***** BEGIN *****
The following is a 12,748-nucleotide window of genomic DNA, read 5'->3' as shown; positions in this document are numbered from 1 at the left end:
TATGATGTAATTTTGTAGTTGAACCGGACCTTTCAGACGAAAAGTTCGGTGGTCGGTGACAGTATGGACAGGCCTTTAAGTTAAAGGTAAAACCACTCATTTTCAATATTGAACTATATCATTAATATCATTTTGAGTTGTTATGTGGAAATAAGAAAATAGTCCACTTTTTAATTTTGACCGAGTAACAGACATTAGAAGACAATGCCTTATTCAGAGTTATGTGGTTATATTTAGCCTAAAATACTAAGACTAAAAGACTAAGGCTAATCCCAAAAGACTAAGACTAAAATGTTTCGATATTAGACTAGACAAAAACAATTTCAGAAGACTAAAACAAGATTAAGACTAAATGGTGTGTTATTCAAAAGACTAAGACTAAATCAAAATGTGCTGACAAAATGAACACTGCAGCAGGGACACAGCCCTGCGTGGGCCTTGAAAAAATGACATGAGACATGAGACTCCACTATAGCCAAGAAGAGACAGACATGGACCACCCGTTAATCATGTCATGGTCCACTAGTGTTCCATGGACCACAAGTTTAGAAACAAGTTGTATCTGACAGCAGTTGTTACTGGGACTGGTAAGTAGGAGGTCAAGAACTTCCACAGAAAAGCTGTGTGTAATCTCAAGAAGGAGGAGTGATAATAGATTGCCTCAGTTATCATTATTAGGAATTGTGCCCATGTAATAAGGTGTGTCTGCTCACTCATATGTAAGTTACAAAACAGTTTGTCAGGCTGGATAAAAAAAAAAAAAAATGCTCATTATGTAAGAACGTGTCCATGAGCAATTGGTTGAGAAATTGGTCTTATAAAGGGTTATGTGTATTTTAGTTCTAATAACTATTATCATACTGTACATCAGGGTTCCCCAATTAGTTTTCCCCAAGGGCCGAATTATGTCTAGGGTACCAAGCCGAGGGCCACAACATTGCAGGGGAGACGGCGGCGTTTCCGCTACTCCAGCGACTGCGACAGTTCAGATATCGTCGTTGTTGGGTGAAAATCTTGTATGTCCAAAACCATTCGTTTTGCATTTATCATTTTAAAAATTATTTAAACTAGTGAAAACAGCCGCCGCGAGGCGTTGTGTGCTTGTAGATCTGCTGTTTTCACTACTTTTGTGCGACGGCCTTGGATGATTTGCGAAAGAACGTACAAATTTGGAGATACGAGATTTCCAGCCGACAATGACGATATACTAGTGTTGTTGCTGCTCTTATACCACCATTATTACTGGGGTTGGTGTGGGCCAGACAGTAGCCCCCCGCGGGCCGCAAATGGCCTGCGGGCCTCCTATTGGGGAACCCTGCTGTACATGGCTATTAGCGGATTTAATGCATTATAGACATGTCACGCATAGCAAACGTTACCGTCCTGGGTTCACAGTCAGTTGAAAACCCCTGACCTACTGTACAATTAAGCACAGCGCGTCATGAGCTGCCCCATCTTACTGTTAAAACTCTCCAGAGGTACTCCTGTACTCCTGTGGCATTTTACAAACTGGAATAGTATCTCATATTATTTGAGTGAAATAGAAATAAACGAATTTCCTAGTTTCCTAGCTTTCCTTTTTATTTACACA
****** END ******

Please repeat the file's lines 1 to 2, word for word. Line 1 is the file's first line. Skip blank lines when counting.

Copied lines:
The following is a 12,748-nucleotide window of genomic DNA, read 5'->3' as shown; positions in this document are numbered from 1 at the left end:
TATGATGTAATTTTGTAGTTGAACCGGACCTTTCAGACGAAAAGTTCGGTGGTCGGTGACAGTATGGACAGGCCTTTAAGTTAAAGGTAAAACCACTCATTTTCAATATTGAACTATATCATTAATATCATTTTGAGTTGTTATGTGGAAATAAGAAAATAGTCCACTTTTTAATTTTGACCGAGTAACAGACATTAGAAGACAATGCCTTATTCAGAGTTATGTGGTTATATTTAGCCTAAAATACTAAGACTAAAAGACTAAGGCTAATCCCAAAAGACTAAGACTAAAATGTTTCGATATTAGACTAGACAAAAACAATTTCAGAAGACTAAAACAAGATTAAGACTAAATGGTGTGTTATTCAAAAGACTAAGACTAAATCAAAATGTGCTGACAAAATGAACACTGCAGCAGGGACACAGCCCTGCGTGGGCCTTGAAAAAATGACATGAGACATGAGACTCCACTATAGCCAAGAAGAGACAGACATGGACCACCCGTTAATCATGTCATGGTCCACTAGTGTTCCATGGACCACAAGTTTAGAAACAAGTTGTATCTGACAGCAGTTGTTACTGGGACTGGTAAGTAGGAGGTCAAGAACTTCCACAGAAAAGCTGTGTGTAATCTCAAGAAGGAGGAGTGATAATAGATTGCCTCAGTTATCATTATTAGGAATTGTGCCCATGTAATAAGGTGTGTCTGCTCACTCATATGTAAGTTACAAAACAGTTTGTCAGGCTGGATAAAAAAAAAAAAAAATGCTCATTATGTAAGAACGTGTCCATGAGCAATTGGTTGAGAAATTGGTCTTATAAAGGGTTATGTGTATTTTAGTTCTAATAACTATTATCATACTGTACATCAGGGTTCCCCAATTAGTTTTCCCCAAGGGCCGAATTATGTCTAGGGTACCAAGCCGAGGGCCACAACATTGCAGGGGAGACGGCGGCGTTTCCGCTACTCCAGCGACTGCGACAGTTCAGATATCGTCGTTGTTGGGTGAAAATCTTGTATGTCCAAAACCATTCGTTTTGCATTTATCATTTTAAAAATTATTTAAACTAGTGAAAACAGCCGCCGCGAGGCGTTGTGTGCTTGTAGATCTGCTGTTTTCACTACTTTTGTGCGACGGCCTTGGATGATTTGCGAAAGAACGTACAAATTTGGAGATACGAGATTTCCAGCCGACAATGACGATATACTAGTGTTGTTGCTGCTCTTATACCACCATTATTACTGGGGTTGGTGTGGGCCAGACAGTAGCCCCCCGCGGGCCGCAAATGGCCTGCGGGCCTCCTATTGGGGAACCCTGCTGTACATGGCTATTAGCGGATTTAATGCATTATAGACATGTCACGCATAGCAAACGTTACCGTCCTGGGTTCACAGTCAGTTGAAAACCCCTGACCTACTGTACAATTAAGCACAGCGCGTCATGAGCTGCCCCATCTTACTGTTAAAACTCTCCAGAGGTACTCCTGTACTCCTGTGGCATTTTACAAACTGGAATAGTATCTCATATTATTTGAGTGAAATAGAAATAAACGAATTTCCTAGTTTCCTAGCTTTCCTTTTTATTTACACA